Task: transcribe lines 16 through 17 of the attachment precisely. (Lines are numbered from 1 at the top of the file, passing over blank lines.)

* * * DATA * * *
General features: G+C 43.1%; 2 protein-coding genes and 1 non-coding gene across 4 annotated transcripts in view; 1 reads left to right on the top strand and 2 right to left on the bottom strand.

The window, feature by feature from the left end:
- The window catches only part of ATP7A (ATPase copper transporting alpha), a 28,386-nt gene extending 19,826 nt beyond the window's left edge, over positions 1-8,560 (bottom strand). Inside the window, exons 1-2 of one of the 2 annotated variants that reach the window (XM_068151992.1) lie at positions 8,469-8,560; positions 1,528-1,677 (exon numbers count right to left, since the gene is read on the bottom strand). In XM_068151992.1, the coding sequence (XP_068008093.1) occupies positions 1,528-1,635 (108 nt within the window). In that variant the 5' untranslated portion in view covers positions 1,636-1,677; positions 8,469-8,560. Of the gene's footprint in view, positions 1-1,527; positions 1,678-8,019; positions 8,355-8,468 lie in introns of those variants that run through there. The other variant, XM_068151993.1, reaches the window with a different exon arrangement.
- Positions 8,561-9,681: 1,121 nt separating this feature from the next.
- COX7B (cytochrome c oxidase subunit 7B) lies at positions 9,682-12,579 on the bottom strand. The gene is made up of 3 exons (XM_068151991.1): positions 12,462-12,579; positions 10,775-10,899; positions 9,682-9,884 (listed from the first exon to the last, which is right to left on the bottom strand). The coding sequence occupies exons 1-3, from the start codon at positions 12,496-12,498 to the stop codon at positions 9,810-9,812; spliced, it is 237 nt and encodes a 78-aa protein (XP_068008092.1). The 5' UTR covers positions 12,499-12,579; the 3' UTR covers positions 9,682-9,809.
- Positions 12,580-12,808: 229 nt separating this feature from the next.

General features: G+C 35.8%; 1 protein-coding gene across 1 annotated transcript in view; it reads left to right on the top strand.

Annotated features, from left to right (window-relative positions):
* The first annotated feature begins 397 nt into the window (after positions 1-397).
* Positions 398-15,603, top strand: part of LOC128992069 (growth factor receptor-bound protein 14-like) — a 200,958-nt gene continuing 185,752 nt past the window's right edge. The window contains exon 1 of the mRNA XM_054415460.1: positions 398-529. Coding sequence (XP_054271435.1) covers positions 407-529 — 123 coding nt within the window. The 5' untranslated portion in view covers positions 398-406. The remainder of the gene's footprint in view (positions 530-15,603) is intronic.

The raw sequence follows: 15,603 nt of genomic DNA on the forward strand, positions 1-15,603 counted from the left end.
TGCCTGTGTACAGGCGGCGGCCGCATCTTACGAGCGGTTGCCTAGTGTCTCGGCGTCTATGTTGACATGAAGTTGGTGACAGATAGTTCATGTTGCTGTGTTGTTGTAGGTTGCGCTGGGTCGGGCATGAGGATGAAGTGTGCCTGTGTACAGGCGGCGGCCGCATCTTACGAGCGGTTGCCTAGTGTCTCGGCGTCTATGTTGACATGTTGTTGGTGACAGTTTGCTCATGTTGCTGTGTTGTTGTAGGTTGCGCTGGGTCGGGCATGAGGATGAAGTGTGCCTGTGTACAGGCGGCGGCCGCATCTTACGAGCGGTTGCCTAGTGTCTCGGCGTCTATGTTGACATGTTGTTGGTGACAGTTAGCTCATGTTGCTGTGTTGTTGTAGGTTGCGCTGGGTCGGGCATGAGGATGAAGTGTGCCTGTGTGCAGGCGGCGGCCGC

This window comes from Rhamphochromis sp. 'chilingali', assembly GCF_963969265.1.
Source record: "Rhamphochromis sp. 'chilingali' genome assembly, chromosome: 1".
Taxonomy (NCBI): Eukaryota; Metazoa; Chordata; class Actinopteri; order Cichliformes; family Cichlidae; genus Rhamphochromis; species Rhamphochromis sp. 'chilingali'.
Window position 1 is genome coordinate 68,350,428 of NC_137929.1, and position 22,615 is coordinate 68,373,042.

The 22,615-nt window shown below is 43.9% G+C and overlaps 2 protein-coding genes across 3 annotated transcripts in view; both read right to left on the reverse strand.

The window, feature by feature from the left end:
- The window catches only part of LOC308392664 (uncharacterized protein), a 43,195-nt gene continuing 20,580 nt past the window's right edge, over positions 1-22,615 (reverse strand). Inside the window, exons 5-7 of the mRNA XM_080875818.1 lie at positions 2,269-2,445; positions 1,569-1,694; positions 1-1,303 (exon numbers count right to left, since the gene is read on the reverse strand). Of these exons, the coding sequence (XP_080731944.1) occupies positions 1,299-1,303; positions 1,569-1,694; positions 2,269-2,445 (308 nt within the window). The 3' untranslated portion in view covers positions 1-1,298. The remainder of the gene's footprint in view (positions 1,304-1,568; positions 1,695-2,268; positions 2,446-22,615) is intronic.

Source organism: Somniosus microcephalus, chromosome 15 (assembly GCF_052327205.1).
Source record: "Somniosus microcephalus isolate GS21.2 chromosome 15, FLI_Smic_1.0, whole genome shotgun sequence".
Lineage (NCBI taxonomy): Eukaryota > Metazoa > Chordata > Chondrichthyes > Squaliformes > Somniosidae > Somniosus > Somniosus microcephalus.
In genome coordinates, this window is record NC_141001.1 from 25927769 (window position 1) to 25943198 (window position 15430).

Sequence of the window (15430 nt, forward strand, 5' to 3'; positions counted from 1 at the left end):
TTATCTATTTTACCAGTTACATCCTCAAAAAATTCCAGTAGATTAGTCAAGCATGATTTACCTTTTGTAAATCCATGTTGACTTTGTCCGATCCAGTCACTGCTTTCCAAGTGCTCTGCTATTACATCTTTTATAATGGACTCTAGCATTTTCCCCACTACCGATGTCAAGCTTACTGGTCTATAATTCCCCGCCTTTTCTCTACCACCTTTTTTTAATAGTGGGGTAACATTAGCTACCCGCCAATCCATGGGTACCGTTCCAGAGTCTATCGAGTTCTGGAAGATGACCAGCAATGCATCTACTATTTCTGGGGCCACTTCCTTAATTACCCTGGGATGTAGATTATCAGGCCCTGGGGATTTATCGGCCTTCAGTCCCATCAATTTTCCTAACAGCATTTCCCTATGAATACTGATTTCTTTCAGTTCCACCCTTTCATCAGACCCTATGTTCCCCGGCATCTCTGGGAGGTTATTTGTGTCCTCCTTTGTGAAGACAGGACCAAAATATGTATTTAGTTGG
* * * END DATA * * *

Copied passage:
Window position 1 is genome coordinate 68,350,428 of NC_137929.1, and position 22,615 is coordinate 68,373,042.

The 22,615-nt window shown below is 43.9% G+C and overlaps 2 protein-coding genes across 3 annotated transcripts in view; both read right to left on the reverse strand.